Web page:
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Diego A Vargas-Hernández
Adriana Catalina Uscategui-Ruiz
Andrés Jesus Prada-Rueda
Consuelo Romero-Sánchez


Sickle Cell Trait, Splenic Infarction, Splenic Diseases, Spleen, Hemoglobinopathies


Introduction: Sickle cell trait (SCT) is an autosomal recessive blood disorder in which patients are heterozygous carriers for hemoglobin S (HbAS) and are usually asymptomatic. We performed a descriptive analysis of clinical manifestations and outcomes associated with SCT.

Methods: This was a descriptive, cross-sectional study that included patients with SCT from 2014 to 2020 at Hospital Militar Central, the reference center of the Military forces in Bogota, Colombia.

Results: Of 647 hemoglobin electrophoresis analyzed, we identified 51 patients with SCT, including 43 males (84.3%) and eight females (15.7%), with a median age of 22 years (IQR 15–36 years). Of these, 28 (54.8%) were Afro-Colombian, and 23 (45.1%) were Colombian mestizos. Twenty-four patients (47.1%) were asymptomatic, and Twenty-seven patients (52.9%) were symptomatic (systemic complications); splenic complications were the most important (85.2%), p=0.0005, and there was a wide spectrum of splenic complications. We found significant elevations in leukocytes, bilirubin, LDH, and CRP. Eighteen patients (66.7%) received medical management, five patients (18.5%) required splenectomy, and only 5.9% of patients were sent for genetic counseling.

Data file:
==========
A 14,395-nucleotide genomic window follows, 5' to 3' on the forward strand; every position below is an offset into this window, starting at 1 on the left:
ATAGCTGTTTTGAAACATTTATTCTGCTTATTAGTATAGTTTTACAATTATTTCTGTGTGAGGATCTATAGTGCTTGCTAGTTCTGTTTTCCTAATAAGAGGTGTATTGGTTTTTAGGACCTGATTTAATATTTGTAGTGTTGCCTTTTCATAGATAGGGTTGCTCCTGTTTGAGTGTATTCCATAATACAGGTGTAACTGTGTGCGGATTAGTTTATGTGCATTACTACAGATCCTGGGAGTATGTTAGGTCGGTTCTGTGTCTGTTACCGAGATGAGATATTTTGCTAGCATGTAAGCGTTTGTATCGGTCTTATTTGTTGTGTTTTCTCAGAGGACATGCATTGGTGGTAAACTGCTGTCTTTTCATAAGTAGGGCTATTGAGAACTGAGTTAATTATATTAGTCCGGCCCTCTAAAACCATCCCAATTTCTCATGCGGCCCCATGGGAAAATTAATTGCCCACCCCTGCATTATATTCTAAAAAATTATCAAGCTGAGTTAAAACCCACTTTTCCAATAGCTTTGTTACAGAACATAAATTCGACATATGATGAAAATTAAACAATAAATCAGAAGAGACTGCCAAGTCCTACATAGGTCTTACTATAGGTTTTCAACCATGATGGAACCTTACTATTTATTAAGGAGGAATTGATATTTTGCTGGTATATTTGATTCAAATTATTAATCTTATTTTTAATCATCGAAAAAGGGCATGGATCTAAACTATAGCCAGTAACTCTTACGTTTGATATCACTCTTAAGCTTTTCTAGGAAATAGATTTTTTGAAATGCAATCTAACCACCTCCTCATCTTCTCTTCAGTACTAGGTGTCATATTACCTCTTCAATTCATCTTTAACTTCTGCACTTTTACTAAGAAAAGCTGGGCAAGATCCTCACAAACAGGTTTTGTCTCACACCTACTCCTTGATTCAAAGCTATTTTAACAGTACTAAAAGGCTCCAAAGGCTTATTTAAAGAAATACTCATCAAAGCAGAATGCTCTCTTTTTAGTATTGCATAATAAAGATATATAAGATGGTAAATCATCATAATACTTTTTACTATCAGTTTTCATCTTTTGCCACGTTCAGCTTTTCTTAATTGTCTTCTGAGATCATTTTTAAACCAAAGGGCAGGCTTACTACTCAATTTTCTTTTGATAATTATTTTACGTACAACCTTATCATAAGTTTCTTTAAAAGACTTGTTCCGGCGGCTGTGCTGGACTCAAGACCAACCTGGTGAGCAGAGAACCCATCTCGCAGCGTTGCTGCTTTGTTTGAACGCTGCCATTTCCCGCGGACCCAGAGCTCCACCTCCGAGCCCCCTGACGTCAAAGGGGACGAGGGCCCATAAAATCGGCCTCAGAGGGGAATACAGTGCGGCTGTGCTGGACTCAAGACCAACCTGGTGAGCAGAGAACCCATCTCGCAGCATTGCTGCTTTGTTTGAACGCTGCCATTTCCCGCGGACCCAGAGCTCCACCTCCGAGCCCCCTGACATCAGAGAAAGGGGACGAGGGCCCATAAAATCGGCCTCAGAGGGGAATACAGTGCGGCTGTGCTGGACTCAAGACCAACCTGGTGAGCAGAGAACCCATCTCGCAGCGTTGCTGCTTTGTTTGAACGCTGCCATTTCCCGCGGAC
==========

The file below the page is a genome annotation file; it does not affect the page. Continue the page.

Conclusions: Splenic complications were the most relevant in symptomatic patients. Most patients received medical treatment, and 18.5% of patients required splenectomy. Our results reflect the absence of redirection of these patients to genetic counseling.



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